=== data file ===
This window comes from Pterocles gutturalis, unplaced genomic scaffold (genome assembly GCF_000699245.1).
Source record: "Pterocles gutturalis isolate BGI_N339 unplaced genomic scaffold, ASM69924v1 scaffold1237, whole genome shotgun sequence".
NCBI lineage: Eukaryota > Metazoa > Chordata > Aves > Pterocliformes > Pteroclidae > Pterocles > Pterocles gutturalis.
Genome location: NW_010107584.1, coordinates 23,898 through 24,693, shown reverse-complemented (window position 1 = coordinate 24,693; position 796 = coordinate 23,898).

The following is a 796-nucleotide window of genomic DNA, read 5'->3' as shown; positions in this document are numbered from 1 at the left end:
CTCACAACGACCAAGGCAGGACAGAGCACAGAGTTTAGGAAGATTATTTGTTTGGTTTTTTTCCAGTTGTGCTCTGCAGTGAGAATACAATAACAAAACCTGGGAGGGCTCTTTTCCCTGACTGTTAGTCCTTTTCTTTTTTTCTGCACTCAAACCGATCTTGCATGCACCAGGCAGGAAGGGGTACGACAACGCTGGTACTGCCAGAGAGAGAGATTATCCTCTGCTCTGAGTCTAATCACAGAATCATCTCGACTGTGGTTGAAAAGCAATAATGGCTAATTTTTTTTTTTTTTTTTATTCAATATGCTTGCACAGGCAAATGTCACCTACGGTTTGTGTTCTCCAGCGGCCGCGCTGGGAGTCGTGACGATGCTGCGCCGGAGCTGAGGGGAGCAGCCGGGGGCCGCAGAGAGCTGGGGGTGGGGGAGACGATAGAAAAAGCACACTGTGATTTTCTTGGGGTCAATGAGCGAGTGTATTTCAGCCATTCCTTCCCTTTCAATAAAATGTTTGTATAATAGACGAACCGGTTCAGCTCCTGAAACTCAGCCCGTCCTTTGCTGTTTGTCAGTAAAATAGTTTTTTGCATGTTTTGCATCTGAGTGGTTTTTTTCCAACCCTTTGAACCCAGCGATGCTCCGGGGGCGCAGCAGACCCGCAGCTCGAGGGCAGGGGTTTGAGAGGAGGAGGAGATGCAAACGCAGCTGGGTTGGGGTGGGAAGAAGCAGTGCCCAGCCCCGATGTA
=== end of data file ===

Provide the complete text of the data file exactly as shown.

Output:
This window comes from Pterocles gutturalis, unplaced genomic scaffold (genome assembly GCF_000699245.1).
Source record: "Pterocles gutturalis isolate BGI_N339 unplaced genomic scaffold, ASM69924v1 scaffold1237, whole genome shotgun sequence".
NCBI lineage: Eukaryota > Metazoa > Chordata > Aves > Pterocliformes > Pteroclidae > Pterocles > Pterocles gutturalis.
Genome location: NW_010107584.1, coordinates 23,898 through 24,693, shown reverse-complemented (window position 1 = coordinate 24,693; position 796 = coordinate 23,898).

The following is a 796-nucleotide window of genomic DNA, read 5'->3' as shown; positions in this document are numbered from 1 at the left end:
CTCACAACGACCAAGGCAGGACAGAGCACAGAGTTTAGGAAGATTATTTGTTTGGTTTTTTTCCAGTTGTGCTCTGCAGTGAGAATACAATAACAAAACCTGGGAGGGCTCTTTTCCCTGACTGTTAGTCCTTTTCTTTTTTTCTGCACTCAAACCGATCTTGCATGCACCAGGCAGGAAGGGGTACGACAACGCTGGTACTGCCAGAGAGAGAGATTATCCTCTGCTCTGAGTCTAATCACAGAATCATCTCGACTGTGGTTGAAAAGCAATAATGGCTAATTTTTTTTTTTTTTTTTATTCAATATGCTTGCACAGGCAAATGTCACCTACGGTTTGTGTTCTCCAGCGGCCGCGCTGGGAGTCGTGACGATGCTGCGCCGGAGCTGAGGGGAGCAGCCGGGGGCCGCAGAGAGCTGGGGGTGGGGGAGACGATAGAAAAAGCACACTGTGATTTTCTTGGGGTCAATGAGCGAGTGTATTTCAGCCATTCCTTCCCTTTCAATAAAATGTTTGTATAATAGACGAACCGGTTCAGCTCCTGAAACTCAGCCCGTCCTTTGCTGTTTGTCAGTAAAATAGTTTTTTGCATGTTTTGCATCTGAGTGGTTTTTTTCCAACCCTTTGAACCCAGCGATGCTCCGGGGGCGCAGCAGACCCGCAGCTCGAGGGCAGGGGTTTGAGAGGAGGAGGAGATGCAAACGCAGCTGGGTTGGGGTGGGAAGAAGCAGTGCCCAGCCCCGATGTA